Billing an established patient visit as a consultation

Until recently, there was a financial difference between performing a “consultation” and a “new patient visit” for office visits (Medicare stopped paying for consultations at a higher rate than new patient visits in 2010).

In specialists’ offices, patients often got billed for the more expensive “consults” when in fact the visit was not a consultation at all.  Let’s just use this understanding as the brief background for what I’m about to say.

I work at an academic medical center.  My patient base is quite different from that of a typical gastroenterologist in that I often get asked to consult on patients by other gastroenterologists.  Because I see patients from all over the state, patients often come from several hours away and do not expect to get their routine GI care where I work.  Patients frequently return to their referring gastroenterologist for their care after I have rendered my opinion or helped them through their situations.  This is the way tertiary care medicine is supposed to be.  When a patient returns to their gastroenterologist, they are closing the circle of the consultation.

How then should I feel when a referring physician sends me a note on a patient, originally sent to me by him, that says something to the effect of: “John Doe is being seen in consultation at the request of Dr. Ryan Madanick for a history of colon polyps.”

Here are my issues with this:

  1. I didn’t send the patient to him in consultation. I know how to take care of patients with a history of colon polyps. As a matter of fact, I do perform colonoscopy. The patient returned to his care because he was the patient’s referring doctor in the first place, not because I wasn’t certain about the best option for this patient’s care.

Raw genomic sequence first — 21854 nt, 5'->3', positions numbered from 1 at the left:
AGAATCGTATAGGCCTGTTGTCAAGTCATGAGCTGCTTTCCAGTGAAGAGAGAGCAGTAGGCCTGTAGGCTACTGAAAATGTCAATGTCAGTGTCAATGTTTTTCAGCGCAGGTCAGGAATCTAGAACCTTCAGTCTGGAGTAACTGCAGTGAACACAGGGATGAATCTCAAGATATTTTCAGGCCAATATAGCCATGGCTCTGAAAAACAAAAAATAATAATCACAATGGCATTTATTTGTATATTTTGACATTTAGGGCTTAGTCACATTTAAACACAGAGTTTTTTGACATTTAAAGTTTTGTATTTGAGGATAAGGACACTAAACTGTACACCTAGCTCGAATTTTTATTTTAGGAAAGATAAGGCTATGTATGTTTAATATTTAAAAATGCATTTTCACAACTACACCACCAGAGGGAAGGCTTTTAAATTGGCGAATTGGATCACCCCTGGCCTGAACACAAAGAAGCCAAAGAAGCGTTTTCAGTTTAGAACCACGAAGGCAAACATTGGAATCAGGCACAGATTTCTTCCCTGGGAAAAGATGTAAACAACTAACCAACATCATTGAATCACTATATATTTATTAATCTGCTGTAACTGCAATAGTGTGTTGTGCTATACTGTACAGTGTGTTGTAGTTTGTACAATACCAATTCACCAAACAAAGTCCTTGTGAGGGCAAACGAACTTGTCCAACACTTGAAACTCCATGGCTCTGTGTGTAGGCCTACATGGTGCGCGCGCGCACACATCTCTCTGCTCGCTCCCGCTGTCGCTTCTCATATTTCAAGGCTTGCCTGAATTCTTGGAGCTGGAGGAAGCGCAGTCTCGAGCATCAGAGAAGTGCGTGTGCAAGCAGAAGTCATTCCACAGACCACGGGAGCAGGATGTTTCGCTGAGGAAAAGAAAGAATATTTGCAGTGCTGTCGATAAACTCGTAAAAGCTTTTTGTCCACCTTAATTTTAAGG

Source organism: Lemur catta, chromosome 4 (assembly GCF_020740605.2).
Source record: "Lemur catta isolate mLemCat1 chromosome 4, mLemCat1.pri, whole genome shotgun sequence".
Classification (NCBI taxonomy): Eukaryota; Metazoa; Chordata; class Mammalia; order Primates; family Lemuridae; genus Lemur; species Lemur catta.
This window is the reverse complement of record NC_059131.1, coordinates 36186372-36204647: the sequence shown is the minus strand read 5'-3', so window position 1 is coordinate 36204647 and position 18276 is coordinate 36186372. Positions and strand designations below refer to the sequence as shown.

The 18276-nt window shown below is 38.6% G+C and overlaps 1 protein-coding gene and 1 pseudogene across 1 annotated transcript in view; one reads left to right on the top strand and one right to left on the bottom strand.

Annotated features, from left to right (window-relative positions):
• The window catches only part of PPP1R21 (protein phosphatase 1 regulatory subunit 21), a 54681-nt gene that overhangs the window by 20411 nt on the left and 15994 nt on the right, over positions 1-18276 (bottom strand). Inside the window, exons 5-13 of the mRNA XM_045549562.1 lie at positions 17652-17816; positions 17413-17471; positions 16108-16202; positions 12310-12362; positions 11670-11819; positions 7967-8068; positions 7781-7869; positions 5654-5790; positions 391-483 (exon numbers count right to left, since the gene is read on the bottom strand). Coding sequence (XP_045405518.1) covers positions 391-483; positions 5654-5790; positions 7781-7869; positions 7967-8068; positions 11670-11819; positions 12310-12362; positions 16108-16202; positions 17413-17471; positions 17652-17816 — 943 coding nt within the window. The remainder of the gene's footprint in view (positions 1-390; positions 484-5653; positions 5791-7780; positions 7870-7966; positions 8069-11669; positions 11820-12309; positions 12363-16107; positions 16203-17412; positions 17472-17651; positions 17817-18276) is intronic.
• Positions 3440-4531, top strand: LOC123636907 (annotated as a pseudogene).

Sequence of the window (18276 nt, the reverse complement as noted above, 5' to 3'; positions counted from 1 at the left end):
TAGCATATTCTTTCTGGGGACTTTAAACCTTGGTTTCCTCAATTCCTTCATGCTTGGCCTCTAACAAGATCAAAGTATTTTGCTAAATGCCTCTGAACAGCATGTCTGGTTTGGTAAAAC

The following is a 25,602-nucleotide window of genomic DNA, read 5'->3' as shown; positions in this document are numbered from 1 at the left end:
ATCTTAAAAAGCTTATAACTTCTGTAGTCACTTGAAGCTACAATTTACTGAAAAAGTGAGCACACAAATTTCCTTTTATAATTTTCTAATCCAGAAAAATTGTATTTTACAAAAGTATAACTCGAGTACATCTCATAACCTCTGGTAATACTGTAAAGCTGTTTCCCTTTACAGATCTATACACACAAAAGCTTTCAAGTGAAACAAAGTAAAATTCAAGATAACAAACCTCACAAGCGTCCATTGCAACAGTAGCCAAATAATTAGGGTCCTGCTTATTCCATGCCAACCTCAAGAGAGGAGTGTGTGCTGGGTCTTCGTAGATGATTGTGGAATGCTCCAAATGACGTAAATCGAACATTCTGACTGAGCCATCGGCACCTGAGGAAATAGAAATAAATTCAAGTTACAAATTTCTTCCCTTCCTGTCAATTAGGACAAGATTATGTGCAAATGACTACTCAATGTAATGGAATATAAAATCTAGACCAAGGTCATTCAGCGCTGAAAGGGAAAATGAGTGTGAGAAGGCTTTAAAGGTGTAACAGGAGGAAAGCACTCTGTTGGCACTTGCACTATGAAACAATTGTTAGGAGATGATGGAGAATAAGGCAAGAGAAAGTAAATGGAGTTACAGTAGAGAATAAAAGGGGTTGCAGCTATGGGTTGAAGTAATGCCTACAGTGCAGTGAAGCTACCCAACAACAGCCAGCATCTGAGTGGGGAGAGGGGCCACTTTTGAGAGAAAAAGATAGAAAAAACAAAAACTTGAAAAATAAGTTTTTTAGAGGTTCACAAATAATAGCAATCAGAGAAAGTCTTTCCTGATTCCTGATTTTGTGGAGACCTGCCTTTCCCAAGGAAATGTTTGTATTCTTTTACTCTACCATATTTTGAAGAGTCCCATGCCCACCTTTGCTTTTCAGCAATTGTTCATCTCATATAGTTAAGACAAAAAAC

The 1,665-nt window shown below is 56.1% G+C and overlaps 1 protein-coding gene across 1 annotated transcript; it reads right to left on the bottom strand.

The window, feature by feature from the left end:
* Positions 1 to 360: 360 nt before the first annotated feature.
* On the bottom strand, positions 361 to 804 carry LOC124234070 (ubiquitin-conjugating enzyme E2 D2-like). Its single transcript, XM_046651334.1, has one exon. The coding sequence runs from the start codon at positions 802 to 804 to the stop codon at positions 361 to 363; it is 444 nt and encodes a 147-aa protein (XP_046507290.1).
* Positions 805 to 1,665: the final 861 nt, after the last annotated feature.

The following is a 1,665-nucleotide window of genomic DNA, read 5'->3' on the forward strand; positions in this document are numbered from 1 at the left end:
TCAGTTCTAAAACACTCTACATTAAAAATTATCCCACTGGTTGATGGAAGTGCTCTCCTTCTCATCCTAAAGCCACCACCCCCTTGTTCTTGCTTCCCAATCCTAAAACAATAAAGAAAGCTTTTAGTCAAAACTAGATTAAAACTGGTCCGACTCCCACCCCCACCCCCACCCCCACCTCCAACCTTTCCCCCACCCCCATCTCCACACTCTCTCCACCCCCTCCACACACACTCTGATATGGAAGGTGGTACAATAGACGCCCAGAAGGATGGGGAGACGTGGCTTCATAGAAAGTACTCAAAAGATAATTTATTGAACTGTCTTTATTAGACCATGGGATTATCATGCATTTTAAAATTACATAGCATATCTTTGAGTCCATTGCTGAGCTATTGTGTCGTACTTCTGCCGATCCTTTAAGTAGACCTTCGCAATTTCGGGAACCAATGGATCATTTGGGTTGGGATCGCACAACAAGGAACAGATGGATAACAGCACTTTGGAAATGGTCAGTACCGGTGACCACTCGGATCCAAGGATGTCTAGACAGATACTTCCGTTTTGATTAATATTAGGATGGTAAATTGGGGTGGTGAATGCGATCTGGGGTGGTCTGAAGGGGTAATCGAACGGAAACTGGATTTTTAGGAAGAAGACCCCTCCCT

2. The patient is returning to the original referring physician.  The visit shouldn’t even be billed as a new patient visit.  It is an established patient visit (which pays a lot less).
  3. If the patient’s insurance covers consultation codes at a higher billing level, we are all losing (well, except for the payee). The patient probably wouldn’t see any difference. However, if this happens time and time again, the payment system would break down.

Let’s get this straight.  I know the referring doctor well, and I think he practices good medicine.  Still, we know why the note was documented this way.  And this is exactly the type of fraudulent billing practice that got the consultation codes removed by Medicare.

I’ll end by making a plea:  Please don’t bill a patient and their insurance for a consultation when it is just a visit.

Ryan Madanick is a gastroenterologist who blogs at Gut Check.

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